The anti-establishment flag
With so many different strands to watch, this flag must be the cloudiest of them all. The fury of ordinary citizens against the political establishment, the famous and the wealthy has changed the global dynamic to the point that even Germany is facing a crisis of leadership.
Moreover, large companies are in danger of destroying their reputation if they do not take corporate governance really seriously; tax evasion and tax avoidance are being merged into one; the Gini coefficient measuring income inequality in any society has become a prime yardstick in judging its moral status; and the penalties for unacceptable sexual behaviour by the rich and powerful are far more severe than they have ever been before.
The green flag
This clockwork flag of climate change, deforestation and species displacement by humanity is now, in the worst-case scenario, becoming the most influential flag of the century. The latest models suggest that coastal cities are now genuinely threatened by rising sea-levels. In addition, the vanishing of small islands in the ocean will produce an increasing number of climate refugees; parts of the major continents will be uninhabitable through lack of water; and extreme weather events will rise in frequency and severity.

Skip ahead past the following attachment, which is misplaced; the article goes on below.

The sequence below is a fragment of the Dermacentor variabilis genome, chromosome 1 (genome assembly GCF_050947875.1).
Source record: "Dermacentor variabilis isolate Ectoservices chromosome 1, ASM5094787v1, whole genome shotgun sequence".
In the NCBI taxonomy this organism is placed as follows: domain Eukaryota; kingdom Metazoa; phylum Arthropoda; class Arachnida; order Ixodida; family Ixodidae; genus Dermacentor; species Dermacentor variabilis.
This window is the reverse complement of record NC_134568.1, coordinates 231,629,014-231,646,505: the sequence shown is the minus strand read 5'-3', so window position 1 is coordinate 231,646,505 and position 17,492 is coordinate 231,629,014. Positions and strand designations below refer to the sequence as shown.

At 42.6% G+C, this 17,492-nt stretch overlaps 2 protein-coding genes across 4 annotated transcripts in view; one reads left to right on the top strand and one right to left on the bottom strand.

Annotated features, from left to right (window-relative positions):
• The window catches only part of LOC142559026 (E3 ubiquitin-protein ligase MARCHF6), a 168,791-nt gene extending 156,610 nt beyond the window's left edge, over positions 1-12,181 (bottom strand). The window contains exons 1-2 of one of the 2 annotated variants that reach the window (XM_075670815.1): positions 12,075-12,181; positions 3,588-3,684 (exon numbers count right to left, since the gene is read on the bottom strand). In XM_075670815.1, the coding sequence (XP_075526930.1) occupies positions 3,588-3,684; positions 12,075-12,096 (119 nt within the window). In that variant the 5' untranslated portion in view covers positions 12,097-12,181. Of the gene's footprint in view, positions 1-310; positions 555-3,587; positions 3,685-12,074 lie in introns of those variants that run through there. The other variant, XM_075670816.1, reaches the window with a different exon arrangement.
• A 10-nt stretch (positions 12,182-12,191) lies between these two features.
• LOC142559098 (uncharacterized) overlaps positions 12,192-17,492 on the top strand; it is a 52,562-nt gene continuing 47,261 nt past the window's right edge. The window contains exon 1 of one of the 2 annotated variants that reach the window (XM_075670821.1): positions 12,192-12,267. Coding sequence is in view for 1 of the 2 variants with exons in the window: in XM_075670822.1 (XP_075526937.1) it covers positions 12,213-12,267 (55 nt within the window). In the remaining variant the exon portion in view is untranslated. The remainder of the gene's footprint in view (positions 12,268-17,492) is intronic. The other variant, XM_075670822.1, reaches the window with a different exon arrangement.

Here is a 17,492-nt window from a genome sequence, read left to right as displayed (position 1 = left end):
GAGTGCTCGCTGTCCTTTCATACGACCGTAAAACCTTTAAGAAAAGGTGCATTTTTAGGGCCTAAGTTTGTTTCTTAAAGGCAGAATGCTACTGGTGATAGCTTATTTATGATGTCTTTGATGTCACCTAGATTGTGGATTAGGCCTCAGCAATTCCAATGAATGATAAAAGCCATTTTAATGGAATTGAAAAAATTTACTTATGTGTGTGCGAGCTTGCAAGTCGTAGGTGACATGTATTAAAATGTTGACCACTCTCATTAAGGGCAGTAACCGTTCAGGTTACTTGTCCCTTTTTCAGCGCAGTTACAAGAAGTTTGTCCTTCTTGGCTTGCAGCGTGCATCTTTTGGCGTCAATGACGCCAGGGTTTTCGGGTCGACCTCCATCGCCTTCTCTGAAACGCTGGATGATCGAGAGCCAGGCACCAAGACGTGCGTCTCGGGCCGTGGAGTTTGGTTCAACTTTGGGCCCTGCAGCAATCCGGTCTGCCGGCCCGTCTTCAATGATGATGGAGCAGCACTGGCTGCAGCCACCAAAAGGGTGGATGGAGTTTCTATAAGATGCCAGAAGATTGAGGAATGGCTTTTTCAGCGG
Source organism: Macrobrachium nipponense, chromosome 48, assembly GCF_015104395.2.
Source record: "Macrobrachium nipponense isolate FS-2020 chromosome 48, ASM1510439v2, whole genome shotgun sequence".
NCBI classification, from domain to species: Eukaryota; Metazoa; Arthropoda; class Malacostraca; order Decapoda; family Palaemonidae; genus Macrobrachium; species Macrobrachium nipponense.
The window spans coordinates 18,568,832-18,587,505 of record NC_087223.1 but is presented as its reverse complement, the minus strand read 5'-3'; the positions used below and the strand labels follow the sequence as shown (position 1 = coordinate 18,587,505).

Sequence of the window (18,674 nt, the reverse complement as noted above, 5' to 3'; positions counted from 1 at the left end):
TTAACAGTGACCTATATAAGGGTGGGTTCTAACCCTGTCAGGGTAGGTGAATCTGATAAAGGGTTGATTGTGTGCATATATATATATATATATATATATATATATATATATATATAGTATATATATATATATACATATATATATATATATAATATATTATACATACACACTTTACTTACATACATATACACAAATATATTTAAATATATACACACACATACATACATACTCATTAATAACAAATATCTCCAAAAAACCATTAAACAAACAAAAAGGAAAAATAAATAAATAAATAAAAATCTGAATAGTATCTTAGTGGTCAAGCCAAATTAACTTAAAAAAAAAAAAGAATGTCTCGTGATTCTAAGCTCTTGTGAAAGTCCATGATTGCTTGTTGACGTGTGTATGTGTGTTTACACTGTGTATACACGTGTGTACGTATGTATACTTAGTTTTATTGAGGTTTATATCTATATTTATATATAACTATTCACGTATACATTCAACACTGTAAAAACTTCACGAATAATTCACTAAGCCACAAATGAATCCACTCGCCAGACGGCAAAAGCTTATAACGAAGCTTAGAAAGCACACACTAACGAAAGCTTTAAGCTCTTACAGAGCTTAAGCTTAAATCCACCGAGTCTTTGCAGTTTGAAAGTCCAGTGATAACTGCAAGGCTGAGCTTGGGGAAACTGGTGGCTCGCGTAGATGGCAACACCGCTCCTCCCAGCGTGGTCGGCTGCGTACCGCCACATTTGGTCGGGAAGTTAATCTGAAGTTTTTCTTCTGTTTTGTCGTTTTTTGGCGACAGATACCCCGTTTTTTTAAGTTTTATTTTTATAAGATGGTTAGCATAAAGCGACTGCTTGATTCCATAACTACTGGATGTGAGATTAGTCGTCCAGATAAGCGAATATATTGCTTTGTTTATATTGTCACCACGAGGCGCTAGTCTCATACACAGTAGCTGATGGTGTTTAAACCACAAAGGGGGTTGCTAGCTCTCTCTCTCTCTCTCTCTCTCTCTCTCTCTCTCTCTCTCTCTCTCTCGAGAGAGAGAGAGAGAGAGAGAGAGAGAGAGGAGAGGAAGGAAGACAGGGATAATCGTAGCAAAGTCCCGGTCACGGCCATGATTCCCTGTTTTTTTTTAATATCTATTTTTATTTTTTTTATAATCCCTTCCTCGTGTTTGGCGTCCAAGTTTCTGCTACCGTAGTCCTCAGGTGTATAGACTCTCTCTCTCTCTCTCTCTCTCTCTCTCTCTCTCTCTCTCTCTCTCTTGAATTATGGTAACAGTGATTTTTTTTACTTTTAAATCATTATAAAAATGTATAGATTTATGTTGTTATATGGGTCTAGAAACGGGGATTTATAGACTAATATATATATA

The porous border flag
This clockwork flag anticipates much higher movements of migrants across national boundaries over the remainder of this century. The rise of right-wing factions in many countries is due to the fear that this flag is causing in the public mind. Thus, the growing attraction of living in enclaves surrounded by high walls is cutting across the biggest game-changing flag of the last century: globalisation. We will have to wait and see if borders become less porous as a result of measures taken to strengthen them. Do not underestimate human ingenuity to get around them.
The world of work flag
Automation, robots and artificial intelligence have changed the world of work forever but this clockwork flag is still not recognised by the educational establishment. Students now have to be taught entrepreneurial skills to gain employment. They have to create a job rather than find a job. Indeed, Chantell Ilbury and I are running a programme called ‘Growing Foxes’ at a school in London.
The debt flag
This cloudy flag caused the great financial crash of 2007/8. A growing number of experts are saying that the easy money and low interest rates of the last decade are setting up a repeat occurrence.
The internet and social media flag
The life of every generation is revolutionised by a technology flag and this is the one changing our existence as we speak both positively and negatively. From Bitcoin acting as a new international currency to cyberterrorism, from hacking files that are leaked to the democratisation of information making censorship harder, the strands of this cloudy flag will continue to forge a whole new range of opportunities and threats.
Originally published on News24, 22 November 2017.
Image: Metro UK